Skip to main content


Showing posts from March, 2020

Arctic permafrost is thawing

Permafrost is a ground that permanently persists below 0 °C (32 °F) for 2 or more ages. Permafrost generally doesn't have to be the 1st layer that is on the soil. It can be from a centimeter to several kilometers below under the planet's surface.   Approximately 15 percent of the land of the Northern Hemisphere or 11% of the planet's surface is held by permafrost, including the large territory of Alaska, Canada, Siberia, and Greenland. Permafrost holds about 1.5 trillion metric tons of organic carbon , double as much as the planet's atmosphere currently keeps.  The considerable warming of the active layer of permafrost releases organic carbon in the form of greenhouse gas emissions, contributing to climate change. The map below created by  shows permafrost overlaid with subsoil carbon content.

North Sea Countries if All Glaciers were to Melt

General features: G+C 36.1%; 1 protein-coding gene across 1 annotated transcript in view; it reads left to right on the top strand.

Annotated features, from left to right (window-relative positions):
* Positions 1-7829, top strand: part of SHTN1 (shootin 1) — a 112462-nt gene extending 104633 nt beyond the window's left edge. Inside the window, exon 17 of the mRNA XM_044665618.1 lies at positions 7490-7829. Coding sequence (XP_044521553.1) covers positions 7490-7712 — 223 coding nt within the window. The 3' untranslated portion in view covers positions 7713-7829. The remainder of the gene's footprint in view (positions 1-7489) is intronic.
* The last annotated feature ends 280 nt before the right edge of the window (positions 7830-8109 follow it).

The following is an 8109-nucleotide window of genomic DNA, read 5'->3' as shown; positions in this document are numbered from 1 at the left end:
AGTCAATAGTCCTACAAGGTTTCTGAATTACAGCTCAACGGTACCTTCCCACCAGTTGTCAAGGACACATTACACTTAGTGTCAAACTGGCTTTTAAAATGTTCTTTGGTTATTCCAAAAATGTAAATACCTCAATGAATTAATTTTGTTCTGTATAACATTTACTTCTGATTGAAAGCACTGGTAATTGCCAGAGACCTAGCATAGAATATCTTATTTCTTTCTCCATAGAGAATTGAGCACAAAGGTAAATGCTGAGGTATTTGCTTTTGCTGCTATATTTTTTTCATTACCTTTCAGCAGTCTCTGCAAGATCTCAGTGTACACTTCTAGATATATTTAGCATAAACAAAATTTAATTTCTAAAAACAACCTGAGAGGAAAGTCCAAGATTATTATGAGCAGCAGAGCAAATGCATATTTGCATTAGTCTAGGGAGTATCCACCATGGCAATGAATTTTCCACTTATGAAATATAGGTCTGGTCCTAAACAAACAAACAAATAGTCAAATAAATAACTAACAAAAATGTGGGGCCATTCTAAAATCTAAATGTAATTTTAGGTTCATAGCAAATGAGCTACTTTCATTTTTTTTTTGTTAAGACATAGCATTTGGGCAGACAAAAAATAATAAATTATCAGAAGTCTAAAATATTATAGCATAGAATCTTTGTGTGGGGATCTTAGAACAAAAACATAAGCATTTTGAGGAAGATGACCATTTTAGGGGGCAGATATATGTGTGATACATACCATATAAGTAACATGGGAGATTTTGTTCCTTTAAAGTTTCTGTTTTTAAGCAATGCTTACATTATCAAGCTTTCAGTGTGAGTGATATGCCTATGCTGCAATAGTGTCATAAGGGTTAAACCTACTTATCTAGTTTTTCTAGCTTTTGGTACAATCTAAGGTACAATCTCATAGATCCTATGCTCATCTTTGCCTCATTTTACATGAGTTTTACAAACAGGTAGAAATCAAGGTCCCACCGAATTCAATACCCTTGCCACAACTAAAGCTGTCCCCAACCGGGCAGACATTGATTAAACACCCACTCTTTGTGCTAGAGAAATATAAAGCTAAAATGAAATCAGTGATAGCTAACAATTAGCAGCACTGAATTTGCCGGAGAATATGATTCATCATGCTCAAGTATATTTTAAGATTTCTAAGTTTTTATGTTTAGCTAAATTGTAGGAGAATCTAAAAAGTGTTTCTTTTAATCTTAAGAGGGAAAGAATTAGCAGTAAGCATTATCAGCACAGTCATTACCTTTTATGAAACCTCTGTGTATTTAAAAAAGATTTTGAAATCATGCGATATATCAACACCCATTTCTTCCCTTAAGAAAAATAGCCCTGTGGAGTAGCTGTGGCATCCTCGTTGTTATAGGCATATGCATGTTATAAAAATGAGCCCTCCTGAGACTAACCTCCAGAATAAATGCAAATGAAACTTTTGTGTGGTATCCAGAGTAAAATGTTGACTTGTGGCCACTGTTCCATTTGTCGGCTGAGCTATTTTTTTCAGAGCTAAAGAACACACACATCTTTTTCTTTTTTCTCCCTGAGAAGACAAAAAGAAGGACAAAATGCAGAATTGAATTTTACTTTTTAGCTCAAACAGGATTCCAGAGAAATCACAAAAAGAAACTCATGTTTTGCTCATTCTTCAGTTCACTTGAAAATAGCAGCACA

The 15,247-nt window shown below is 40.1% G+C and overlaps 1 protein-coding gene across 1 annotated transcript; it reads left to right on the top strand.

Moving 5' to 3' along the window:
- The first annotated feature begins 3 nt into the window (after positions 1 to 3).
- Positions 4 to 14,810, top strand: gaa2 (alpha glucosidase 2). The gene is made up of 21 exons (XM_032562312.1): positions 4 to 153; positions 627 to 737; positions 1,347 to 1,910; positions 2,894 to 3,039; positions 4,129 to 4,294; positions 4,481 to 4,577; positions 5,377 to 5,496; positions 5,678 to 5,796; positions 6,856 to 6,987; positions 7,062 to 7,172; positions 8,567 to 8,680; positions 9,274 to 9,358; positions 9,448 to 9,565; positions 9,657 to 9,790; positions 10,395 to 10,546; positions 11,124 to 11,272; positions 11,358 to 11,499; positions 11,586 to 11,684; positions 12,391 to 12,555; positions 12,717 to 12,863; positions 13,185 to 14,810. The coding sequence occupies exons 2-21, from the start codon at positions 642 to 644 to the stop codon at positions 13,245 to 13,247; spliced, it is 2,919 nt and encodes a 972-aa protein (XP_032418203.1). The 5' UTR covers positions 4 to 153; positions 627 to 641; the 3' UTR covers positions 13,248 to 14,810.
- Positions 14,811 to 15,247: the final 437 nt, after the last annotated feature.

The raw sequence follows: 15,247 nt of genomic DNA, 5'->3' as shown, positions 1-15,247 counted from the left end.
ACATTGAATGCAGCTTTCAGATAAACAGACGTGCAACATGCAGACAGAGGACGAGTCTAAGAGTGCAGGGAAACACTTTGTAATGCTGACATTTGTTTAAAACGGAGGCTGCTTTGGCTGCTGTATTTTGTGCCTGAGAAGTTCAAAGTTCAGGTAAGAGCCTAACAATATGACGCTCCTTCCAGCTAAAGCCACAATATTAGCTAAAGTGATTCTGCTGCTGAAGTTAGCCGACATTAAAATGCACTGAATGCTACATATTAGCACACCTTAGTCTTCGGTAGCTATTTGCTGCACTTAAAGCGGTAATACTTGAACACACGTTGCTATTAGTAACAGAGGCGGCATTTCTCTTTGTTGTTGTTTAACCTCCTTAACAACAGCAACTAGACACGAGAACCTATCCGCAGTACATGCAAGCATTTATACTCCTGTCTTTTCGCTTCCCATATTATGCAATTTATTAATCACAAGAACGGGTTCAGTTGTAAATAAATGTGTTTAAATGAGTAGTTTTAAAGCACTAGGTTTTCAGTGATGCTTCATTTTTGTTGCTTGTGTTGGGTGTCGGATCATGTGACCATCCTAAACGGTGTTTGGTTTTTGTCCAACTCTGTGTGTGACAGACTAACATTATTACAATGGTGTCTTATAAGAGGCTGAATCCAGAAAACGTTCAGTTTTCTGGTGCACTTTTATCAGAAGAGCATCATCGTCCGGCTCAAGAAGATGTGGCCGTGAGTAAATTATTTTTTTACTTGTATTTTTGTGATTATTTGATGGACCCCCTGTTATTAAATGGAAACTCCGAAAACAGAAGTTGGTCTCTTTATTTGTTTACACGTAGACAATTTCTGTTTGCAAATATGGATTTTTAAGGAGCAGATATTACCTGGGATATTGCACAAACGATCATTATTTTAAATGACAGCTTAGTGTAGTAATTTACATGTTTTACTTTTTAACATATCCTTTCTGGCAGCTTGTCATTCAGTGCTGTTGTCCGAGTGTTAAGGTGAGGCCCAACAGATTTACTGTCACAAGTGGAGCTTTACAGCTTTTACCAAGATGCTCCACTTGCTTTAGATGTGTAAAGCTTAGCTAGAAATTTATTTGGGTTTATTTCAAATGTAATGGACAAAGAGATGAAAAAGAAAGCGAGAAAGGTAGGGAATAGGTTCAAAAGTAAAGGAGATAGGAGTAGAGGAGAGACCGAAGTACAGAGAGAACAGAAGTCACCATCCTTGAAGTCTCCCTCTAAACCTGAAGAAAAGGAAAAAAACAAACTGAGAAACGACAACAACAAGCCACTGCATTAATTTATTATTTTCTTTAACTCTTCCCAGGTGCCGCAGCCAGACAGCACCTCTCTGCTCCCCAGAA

If every continental and mountainous glacier were to vanish, sea levels would rise by around 70 meters (230 feet). It's an inevitability but on a geologic time frame, not a human one. Ultimately, the different orbital cycles that are tied for large-scale climate periods will bring us out of our modern ice age, and Antarctica and Greenland will have their forests return. Today we are in an ice age, and most of our development has taken place in the warm interglacial period we are currently undergoing. The fact that we still have polar ice is an indicator that we are still in an ice age despite the last 12 thousand or more mild temperatures. The current interglacial is a little longer than most of them have been in the previous 400 thousand years and would likely be coming to a close relative shortly. Still, human activities in the last one hundred or so years have altered the climate dynamic. Notwithstanding our actions, we are doubtful to approach the sea levels shown in thes